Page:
Wednesday, 21 September 2016

HLG Scarborough Spa 2016

Following my trip to the lovely Scarborough Spa last week, I will try to capture some of my thoughts about the Health Libraries group (HLG) conference 2016.

Prolific Tweeting occurred; with Philip Barlow @hammerslibrary reckoning about 1600 tweets were generated with the hashtag HLG2016. My storify could only hold 1000, so this list is incomplete but might give you a flavour: https://storify.com/HannahBeckitt/twitter-does-health-libraries-group-conference-201
HLG 2016 was an extremely well-organised event, so congratulations to Sarah Hennesy, Imrana Gumrha, Novus and everyone that contributed. As you would expect, there were plenty of opportunities for both social networking and serious thought-provoking professional discussion. Knowledge for Healthcare featured highly, which may have been less relevant to non-NHS attendees, however many of the workstreams and resources generated from K4H are transferrable.


Some overall messages from the 2-days:
· STP’s are the only game in town and we need to engage with them in order to have our work on their agenda. Find out which STP you are part of and start promoting yourself as a service that can bring in the evidence, and demonstrate our value to them.
· Use the new toolkits (e.g. Impact Toolkit, Talent Management Toolkit) that K4H have produced and give feedback. Provide your own case studies to enable the profession to shout about the work we do.
· Succession planning is important to ensure we have a workforce for the future. A second NHS Leadership course will be offered shortly. Roles are diverse and certainly not just admin, even though that is how we are categorised in NHS ESR!


Some highlights:

Current Awareness:
Ben Skinner and Helen Bingham discussed duplication of current awareness services and the work that K4H Task and Finish group have done to address this. They found that 700+ bulletins of varying quality are produced and many have similar topics such as dementia, end of life. Added to the ‘embarrassing’ amount of duplication, is the problem of users not receiving them.

Repeatedly ‘one size does not fit all’ was championed, and various platforms were identified as already in use: KnowledgeShare, CASH, Netvibes, Protopage, North West Horizon Scanning. Most of us forgave some of our lunch break to see a demonstration of KnowledgeShare from Ben Skinner, which seems like a useful tool for current awareness, managing training and organising literature search requests - it would be good to know how much this resource costs. The CASH website will be having a facelift, and is free to join and contribute.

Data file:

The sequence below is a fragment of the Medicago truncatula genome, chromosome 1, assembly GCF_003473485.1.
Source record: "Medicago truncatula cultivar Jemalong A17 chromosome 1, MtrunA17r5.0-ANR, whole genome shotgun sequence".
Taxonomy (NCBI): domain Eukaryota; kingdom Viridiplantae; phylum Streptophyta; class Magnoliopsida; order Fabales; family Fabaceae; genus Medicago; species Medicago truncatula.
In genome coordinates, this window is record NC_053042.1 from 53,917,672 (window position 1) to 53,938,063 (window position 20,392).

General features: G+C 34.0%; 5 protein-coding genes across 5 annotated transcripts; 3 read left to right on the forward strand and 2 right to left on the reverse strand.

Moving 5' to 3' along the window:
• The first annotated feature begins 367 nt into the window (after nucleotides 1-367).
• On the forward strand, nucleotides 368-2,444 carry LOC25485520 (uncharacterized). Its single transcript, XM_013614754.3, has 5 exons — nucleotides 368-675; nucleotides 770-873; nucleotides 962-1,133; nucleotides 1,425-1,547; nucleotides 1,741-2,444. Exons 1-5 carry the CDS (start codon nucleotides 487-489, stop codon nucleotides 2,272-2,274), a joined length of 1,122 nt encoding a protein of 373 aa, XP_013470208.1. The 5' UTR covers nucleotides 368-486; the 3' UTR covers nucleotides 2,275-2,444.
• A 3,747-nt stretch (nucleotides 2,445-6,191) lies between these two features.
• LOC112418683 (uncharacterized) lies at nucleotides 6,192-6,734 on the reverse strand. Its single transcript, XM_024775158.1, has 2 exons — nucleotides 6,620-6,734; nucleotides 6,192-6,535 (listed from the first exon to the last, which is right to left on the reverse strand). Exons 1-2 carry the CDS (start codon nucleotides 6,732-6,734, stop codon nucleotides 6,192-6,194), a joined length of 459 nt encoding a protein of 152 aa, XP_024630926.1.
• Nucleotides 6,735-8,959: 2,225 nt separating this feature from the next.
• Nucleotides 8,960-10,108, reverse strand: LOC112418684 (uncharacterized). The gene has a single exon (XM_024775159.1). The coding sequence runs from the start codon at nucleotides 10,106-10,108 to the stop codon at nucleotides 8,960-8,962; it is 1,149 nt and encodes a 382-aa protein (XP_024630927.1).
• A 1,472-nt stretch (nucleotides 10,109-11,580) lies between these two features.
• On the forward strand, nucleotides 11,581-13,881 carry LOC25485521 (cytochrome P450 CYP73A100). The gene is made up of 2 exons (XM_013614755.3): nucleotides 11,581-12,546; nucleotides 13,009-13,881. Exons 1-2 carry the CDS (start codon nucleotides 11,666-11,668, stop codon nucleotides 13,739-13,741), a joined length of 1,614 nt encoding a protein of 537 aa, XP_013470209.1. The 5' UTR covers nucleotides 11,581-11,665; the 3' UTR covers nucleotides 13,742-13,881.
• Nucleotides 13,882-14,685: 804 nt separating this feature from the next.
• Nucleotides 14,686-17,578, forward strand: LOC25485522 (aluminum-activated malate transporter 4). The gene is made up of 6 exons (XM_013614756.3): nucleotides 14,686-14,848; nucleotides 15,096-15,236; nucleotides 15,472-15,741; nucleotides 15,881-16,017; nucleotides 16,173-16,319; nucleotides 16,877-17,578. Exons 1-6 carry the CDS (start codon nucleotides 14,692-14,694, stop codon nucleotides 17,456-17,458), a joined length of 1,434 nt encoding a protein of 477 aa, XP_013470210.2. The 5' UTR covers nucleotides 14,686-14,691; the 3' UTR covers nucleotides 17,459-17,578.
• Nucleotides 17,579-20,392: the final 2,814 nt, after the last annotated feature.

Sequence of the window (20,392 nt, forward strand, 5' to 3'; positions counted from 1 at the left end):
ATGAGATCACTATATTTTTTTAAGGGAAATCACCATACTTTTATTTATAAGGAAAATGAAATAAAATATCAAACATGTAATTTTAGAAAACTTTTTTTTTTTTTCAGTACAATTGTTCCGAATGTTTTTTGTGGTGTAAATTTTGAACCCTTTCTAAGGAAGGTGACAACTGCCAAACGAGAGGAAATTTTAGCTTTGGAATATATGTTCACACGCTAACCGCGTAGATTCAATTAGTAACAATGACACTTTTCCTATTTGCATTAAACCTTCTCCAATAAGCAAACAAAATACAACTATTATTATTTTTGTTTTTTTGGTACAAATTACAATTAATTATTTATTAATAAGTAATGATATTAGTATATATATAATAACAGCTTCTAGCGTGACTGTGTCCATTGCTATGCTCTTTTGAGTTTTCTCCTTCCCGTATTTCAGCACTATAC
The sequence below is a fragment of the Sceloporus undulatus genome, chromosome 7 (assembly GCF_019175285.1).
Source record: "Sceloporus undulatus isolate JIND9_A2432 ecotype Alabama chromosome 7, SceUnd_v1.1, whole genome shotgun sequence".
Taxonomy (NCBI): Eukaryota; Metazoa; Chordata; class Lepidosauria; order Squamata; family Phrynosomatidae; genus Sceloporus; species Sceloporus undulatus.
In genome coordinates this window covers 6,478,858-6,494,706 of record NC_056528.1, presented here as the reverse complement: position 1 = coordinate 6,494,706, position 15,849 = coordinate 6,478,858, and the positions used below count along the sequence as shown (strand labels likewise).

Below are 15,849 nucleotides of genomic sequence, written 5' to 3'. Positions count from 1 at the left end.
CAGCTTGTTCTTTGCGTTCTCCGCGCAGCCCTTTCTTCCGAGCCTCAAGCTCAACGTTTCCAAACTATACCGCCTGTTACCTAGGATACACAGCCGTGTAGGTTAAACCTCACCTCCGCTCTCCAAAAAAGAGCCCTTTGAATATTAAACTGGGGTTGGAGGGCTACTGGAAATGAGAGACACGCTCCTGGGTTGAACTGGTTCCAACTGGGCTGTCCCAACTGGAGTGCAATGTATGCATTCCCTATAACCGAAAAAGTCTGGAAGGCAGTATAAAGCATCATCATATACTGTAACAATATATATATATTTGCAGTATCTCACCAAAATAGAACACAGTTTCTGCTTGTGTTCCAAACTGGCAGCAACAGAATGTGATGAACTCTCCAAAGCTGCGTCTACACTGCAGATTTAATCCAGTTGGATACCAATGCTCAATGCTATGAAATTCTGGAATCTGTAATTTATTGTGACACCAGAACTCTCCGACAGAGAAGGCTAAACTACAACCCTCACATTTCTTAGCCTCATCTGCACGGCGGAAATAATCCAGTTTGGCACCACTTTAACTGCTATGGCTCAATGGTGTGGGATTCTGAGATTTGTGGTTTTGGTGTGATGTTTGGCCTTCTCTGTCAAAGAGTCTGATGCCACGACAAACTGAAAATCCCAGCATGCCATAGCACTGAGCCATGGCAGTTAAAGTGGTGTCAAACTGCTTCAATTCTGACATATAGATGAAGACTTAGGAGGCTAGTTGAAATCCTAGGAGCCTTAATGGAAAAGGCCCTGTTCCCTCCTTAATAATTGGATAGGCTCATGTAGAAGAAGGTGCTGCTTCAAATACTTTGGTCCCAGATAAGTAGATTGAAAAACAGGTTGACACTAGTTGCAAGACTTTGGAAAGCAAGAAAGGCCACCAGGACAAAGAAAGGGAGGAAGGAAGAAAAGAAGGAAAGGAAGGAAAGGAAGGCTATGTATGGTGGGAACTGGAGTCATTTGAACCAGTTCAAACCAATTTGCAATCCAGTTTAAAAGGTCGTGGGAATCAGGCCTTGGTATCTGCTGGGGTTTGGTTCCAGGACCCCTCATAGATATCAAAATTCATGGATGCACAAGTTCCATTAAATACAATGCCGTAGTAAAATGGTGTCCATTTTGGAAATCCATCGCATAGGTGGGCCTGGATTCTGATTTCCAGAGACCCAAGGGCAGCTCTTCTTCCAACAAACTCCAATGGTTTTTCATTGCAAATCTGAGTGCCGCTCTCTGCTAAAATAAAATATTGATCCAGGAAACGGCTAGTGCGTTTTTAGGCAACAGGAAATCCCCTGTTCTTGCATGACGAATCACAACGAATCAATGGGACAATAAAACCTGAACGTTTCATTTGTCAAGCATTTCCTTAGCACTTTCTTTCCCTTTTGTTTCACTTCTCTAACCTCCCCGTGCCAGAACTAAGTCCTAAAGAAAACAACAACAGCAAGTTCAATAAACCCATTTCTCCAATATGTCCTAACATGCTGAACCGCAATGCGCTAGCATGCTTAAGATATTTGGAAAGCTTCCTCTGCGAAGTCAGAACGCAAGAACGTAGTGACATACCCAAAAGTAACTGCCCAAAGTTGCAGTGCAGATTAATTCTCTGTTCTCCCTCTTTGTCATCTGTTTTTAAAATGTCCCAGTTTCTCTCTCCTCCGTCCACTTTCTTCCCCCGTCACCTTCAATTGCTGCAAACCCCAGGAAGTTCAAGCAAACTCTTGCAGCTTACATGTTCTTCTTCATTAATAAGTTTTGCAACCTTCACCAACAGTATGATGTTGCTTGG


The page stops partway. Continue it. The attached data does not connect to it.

The Task & Finish group concluded that they needed to come up with a range of options to cater for different services. In the coming year, they have 2 aims:
1) Improve collaboration by creating a sharing portal, and promote schemes that already exist
2) Improve quality by developing some ‘good practice’ guidelines
In order to cater for different service needs, a portal via the K4H blog will have 5 strands: Best practice; Find a scheme; Find a bulletin; Find a collaborator; Share with pride.

Many people in the room seemed negative about providing a current awareness service, and this is perhaps understandable given how time-consuming it can be with little feedback as to its impact. At University Hospitals of Leicester NHS Trust we have been working hard to engage with our clinicians to find out what they want and to try and obtain data regarding usage and impact. We are currently using Mailchimp to send out our Evidence Updates and would welcome any collaboration with others who use Mailchimp.

NICE Evidence Search 
Fran Wilke and Michael Raynor delivered a really interesting session looking at the ‘train the trainer’ or student champion programme. This allows NICE to cascade search skills through a student trainer who then trains their peers in using the NICE Evidence search platform. Michael describes NICE Evidence search to students as ‘a Google for Health and Social Care’ but it is not designed to find primary research, it is more of a ‘point of care’ tool, or a synthesis of evidence. Fran highlighted the training materials page on the website: go to ‘About NICE’ – ‘Communities’ – ‘Library and Knowledge’ - ‘Training Materials’.

Disseminating ‘lessons learned’ bulletins with Tracey Pratchett - 38 feedback responses from about 600 recipients of this bulletin which focuses on an aspect of patient safety such as duty of candour, never events and insulin errors.

Measuring the quality of literature searches
with Elaine Garrett - Surveys are notoriously hard to get responses, casual feedback is a no no….could comparing your own search to a gold standard be a way of measuring the quality of your searching? Elaine compared hers to The Royal College of Obstetrics and Gynaecology ‘Green Top Guidelines’ which are a gold standard guideline.